Watches your face when you talk Your baby does not respond to your smiles and interactions
Tries to “talk” with you by cooing or babbling
Enjoys “talking” with you and smiles at you
Coos and squeals for attention
Has a special cry when hungry

Milestones Warning Signs
Understands some common words when
used with gestures, such as their name, “bye-bye”, “up” and “give me”
Your child does not babble or try to talk
Copies gestures (e.g., waving bye-bye) Your child has stopped babbling
Likes to cuddle and enjoys being held Your child has had several ear infections
Mimics different speech sounds, like “oh oh” and “wheee”
Babbles using a variety of different sounds, such as “bababa dididi upup bupbupbup

Milestones Warning Signs
Understands simple questions/statements such as “Where is your nose?” and “Give me” Your child does not talk at all
Nods “yes” and shakes head for “no” Your child does not interact with others
Points to show interest in something or to ask for something
Takes part in imaginative play, such as pretending to go to sleep or putting toy phone to ear
Babbles using a variety of sounds which, when put together, sound like real sentences
Says a few words, although they may not be clear

Milestones Warning Signs
Understands simple questions, such as “Where is mommy/daddy?” and “Where is your shoe?” Your child does not talk or uses more gestures than words
Understands simple directions (e.g., “Get your blanket”) Your child does not appear to understand simple directions.
Understands more words than he/she can say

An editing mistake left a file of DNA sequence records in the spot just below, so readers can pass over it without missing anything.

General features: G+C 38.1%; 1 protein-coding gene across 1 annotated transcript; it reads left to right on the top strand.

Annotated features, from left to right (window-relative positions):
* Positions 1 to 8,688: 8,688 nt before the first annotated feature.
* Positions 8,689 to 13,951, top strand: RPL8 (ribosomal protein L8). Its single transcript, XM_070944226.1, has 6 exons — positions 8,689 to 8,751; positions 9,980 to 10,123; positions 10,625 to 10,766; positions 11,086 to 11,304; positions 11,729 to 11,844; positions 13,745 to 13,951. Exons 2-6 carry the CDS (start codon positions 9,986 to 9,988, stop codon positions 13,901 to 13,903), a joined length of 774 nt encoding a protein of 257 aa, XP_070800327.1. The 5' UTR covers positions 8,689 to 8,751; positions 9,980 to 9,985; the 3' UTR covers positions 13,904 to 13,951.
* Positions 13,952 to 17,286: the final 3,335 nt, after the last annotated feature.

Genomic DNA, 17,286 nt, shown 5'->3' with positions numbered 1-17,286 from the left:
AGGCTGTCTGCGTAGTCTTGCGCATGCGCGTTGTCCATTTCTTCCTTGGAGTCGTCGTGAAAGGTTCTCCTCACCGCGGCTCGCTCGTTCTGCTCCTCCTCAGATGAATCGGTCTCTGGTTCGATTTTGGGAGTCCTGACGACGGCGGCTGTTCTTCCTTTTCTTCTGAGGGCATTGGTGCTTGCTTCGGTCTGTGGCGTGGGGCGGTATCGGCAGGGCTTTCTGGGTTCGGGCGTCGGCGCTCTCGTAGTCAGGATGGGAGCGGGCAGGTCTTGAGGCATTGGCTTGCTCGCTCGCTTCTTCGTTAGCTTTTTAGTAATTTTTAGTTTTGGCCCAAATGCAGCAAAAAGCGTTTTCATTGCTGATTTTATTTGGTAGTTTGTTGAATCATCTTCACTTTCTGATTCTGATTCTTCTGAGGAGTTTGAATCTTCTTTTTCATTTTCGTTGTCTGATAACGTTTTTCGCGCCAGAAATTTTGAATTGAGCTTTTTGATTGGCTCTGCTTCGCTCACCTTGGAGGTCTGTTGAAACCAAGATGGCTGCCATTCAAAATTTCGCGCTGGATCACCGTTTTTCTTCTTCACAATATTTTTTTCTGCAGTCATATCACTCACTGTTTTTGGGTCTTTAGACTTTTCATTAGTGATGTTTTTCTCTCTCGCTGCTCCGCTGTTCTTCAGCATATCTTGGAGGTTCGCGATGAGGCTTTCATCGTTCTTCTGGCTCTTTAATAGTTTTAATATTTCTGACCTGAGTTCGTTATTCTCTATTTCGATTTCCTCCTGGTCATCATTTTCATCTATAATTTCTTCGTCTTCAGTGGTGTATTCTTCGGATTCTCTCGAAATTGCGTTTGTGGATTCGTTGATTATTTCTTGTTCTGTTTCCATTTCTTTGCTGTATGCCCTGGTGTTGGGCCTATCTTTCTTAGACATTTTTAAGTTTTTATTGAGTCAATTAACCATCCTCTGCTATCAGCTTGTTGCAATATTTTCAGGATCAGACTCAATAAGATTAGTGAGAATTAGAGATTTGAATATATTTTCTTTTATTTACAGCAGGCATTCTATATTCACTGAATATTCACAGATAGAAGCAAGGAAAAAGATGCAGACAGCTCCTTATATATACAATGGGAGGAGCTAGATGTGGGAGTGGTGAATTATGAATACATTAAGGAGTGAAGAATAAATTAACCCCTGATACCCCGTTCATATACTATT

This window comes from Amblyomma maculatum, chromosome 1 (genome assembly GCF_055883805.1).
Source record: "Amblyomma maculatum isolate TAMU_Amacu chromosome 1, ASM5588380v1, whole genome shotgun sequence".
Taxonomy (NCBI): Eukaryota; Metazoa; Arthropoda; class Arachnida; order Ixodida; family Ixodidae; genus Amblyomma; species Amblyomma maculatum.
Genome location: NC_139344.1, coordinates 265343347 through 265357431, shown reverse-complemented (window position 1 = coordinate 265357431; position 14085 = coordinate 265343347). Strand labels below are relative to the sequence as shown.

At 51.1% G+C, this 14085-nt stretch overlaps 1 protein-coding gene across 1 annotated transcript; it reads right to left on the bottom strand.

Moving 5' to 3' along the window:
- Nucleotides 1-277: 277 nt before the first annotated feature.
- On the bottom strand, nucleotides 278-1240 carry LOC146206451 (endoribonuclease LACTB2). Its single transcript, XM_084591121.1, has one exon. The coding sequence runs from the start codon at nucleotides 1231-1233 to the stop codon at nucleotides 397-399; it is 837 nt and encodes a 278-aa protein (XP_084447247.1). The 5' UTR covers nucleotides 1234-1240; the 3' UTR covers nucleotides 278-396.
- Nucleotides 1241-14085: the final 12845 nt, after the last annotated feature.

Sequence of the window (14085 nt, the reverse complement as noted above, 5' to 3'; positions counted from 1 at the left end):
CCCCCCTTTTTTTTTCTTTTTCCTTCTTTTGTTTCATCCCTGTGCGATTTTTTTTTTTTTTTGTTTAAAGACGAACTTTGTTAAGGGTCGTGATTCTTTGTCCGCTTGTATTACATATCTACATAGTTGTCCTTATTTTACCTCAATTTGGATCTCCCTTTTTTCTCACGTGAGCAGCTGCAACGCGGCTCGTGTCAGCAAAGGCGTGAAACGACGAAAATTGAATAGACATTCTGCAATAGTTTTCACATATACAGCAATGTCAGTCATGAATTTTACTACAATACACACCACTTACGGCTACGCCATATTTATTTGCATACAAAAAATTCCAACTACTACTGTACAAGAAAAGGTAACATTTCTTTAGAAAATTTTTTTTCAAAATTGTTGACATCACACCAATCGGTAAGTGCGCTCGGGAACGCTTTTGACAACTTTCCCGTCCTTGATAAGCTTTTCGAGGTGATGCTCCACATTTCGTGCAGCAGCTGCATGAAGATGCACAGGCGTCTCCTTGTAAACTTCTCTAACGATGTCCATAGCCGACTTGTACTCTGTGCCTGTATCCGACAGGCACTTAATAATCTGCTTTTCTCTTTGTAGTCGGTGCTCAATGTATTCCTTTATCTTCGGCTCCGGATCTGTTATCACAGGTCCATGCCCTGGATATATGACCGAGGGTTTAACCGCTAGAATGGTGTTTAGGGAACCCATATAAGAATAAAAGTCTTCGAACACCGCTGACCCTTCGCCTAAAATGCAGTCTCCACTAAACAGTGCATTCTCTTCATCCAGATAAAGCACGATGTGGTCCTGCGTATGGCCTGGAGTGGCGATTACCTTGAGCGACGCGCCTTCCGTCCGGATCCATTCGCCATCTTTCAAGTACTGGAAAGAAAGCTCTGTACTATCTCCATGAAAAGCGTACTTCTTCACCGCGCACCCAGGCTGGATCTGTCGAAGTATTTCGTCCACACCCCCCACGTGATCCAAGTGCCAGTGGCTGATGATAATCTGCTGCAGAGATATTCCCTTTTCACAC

Makes requests (e.g., food, toys)
Says some two-word sentences, such as “more juice,” “no night-night,” “daddy car”
Says “whatssat” a lot at about age two

Milestones Warning Signs
Answers simple questions, such as “What’s your name?” and “Which one is the big doll?” Your child shows frustration when trying to talk
Follows simple directions (e.g., “Put the teddy bear to bed”) Your child’s speech is difficult for you to understand
Puts a toy “in”, “on” and “under” when asked Your child does not yet put two words together
Has a word for almost everything Your child stutters
Uses two- to three-word “sentences” to talk about and ask for things (e.g., “That my truck”, “Puppy eat cookie”, “Doggy kiss me”)

Milestones Warning Signs
Understands questions about a picture story (e.g., “Where did the bunny go?”) Your child’s speech is difficult for strangers to understand
Follows two related directions such as “Close the book and give it to me” Your child has difficulty playing imaginary games with others
Gives directions (e.g., “Fix this for me”) Your child stutters
Uses a lot of sentences that have four or more words
Asks many questions, like “what”, “where” and “why”

Milestones Warning Signs
Follows three related directions, such as
“Get your crayons, make a picture and put it on the counter”
Your child does not use complete and grammatically correct sentences
Understands concepts such as “top”, “bottom,” “beside” and “behind” Your child stutters
Tells stories and shares ideas about recent events Your child does not seem to be able to follow directions
Explains the meanings of words when asked
Says most sounds correctly (except for l, r, th, ch, sh)

Warning Signs for Children in Early Elementary:

* Credit to ASCLPA for the source information

Early Speech Warning Signs SLP
If your child is not meeting several milestones or is demonstrating any of the warning signs, they may benefit from speech language therapy.

We would love to help you see your child succeed with speech-language pathology.

Please contact us with any questions or book an appointment online today.